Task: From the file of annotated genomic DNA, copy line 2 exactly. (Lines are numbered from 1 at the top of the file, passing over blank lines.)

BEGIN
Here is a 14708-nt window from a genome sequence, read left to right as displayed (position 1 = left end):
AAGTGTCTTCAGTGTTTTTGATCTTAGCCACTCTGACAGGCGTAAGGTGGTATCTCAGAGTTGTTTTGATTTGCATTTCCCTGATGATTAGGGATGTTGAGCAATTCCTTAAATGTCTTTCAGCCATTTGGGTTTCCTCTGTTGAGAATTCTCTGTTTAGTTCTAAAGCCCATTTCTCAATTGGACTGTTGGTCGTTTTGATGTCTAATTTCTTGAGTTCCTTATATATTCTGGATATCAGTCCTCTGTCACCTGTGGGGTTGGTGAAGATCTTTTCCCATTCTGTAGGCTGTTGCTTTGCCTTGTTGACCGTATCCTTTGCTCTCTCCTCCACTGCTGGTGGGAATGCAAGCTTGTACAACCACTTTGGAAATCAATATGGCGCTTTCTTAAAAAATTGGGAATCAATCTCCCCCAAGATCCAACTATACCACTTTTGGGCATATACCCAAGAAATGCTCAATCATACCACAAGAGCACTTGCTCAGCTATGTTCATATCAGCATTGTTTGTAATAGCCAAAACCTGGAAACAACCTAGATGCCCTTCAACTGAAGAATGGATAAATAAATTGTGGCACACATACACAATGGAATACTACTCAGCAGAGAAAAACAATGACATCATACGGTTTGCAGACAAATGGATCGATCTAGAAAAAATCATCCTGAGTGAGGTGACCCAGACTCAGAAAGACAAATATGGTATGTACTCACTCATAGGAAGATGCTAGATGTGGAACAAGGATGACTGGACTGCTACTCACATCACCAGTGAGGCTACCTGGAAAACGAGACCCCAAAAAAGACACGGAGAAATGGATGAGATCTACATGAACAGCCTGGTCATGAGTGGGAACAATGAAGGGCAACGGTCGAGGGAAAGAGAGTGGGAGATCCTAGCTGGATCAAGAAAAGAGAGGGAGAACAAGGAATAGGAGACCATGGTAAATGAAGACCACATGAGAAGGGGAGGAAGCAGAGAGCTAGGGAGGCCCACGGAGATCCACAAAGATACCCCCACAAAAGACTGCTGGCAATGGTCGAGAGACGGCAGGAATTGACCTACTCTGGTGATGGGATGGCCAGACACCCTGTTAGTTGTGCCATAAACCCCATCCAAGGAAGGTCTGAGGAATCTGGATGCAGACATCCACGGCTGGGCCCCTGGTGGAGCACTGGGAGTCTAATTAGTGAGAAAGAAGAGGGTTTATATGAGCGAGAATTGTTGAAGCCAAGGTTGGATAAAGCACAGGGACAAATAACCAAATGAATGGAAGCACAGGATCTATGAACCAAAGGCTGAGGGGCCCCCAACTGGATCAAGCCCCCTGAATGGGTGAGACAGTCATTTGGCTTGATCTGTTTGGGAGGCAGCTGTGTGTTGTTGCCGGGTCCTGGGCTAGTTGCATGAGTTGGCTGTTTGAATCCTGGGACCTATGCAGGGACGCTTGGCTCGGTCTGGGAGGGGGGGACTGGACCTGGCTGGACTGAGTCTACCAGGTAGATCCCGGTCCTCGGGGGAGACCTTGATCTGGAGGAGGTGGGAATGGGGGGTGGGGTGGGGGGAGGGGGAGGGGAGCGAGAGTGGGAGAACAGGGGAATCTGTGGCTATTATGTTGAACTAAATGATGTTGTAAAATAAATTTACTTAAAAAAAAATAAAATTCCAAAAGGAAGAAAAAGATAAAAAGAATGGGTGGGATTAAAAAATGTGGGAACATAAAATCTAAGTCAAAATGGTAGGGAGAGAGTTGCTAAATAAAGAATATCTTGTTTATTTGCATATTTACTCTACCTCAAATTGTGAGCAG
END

AAGTGTCTTCAGTGTTTTTGATCTTAGCCACTCTGACAGGCGTAAGGTGGTATCTCAGAGTTGTTTTGATTTGCATTTCCCTGATGATTAGGGATGTTGAGCAATTCCTTAAATGTCTTTCAGCCATTTGGGTTTCCTCTGTTGAGAATTCTCTGTTTAGTTCTAAAGCCCATTTCTCAATTGGACTGTTGGTCGTTTTGATGTCTAATTTCTTGAGTTCCTTATATATTCTGGATATCAGTCCTCTGTCACCTGTGGGGTTGGTGAAGATCTTTTCCCATTCTGTAGGCTGTTGCTTTGCCTTGTTGACCGTATCCTTTGCTCTCTCCTCCACTGCTGGTGGGAATGCAAGCTTGTACAACCACTTTGGAAATCAATATGGCGCTTTCTTAAAAAATTGGGAATCAATCTCCCCCAAGATCCAACTATACCACTTTTGGGCATATACCCAAGAAATGCTCAATCATACCACAAGAGCACTTGCTCAGCTATGTTCATATCAGCATTGTTTGTAATAGCCAAAACCTGGAAACAACCTAGATGCCCTTCAACTGAAGAATGGATAAATAAATTGTGGCACACATACACAATGGAATACTACTCAGCAGAGAAAAACAATGACATCATACGGTTTGCAGACAAATGGATCGATCTAGAAAAAATCATCCTGAGTGAGGTGACCCAGACTCAGAAAGACAAATATGGTATGTACTCACTCATAGGAAGATGCTAGATGTGGAACAAGGATGACTGGACTGCTACTCACATCACCAGTGAGGCTACCTGGAAAACGAGACCCCAAAAAAGACACGGAGAAATGGATGAGATCTACATGAACAGCCTGGTCATGAGTGGGAACAATGAAGGGCAACGGTCGAGGGAAAGAGAGTGGGAGATCCTAGCTGGATCAAGAAAAGAGAGGGAGAACAAGGAATAGGAGACCATGGTAAATGAAGACCACATGAGAAGGGGAGGAAGCAGAGAGCTAGGGAGGCCCACGGAGATCCACAAAGATACCCCCACAAAAGACTGCTGGCAATGGTCGAGAGACGGCAGGAATTGACCTACTCTGGTGATGGGATGGCCAGACACCCTGTTAGTTGTGCCATAAACCCCATCCAAGGAAGGTCTGAGGAATCTGGATGCAGACATCCACGGCTGGGCCCCTGGTGGAGCACTGGGAGTCTAATTAGTGAGAAAGAAGAGGGTTTATATGAGCGAGAATTGTTGAAGCCAAGGTTGGATAAAGCACAGGGACAAATAACCAAATGAATGGAAGCACAGGATCTATGAACCAAAGGCTGAGGGGCCCCCAACTGGATCAAGCCCCCTGAATGGGTGAGACAGTCATTTGGCTTGATCTGTTTGGGAGGCAGCTGTGTGTTGTTGCCGGGTCCTGGGCTAGTTGCATGAGTTGGCTGTTTGAATCCTGGGACCTATGCAGGGACGCTTGGCTCGGTCTGGGAGGGGGGGACTGGACCTGGCTGGACTGAGTCTACCAGGTAGATCCCGGTCCTCGGGGGAGACCTTGATCTGGAGGAGGTGGGAATGGGGGGTGGGGTGGGGGGAGGGGGAGGGGAGCGAGAGTGGGAGAACAGGGGAATCTGTGGCTATTATGTTGAACTAAATGATGTTGTAAAATAAATTTACTTAAAAAAAAATAAAATTCCAAAAGGAAGAAAAAGATAAAAAGAATGGGTGGGATTAAAAAATGTGGGAACATAAAATCTAAGTCAAAATGGTAGGGAGAGAGTTGCTAAATAAAGAATATCTTGTTTATTTGCATATTTACTCTACCTCAAATTGTGAGCAG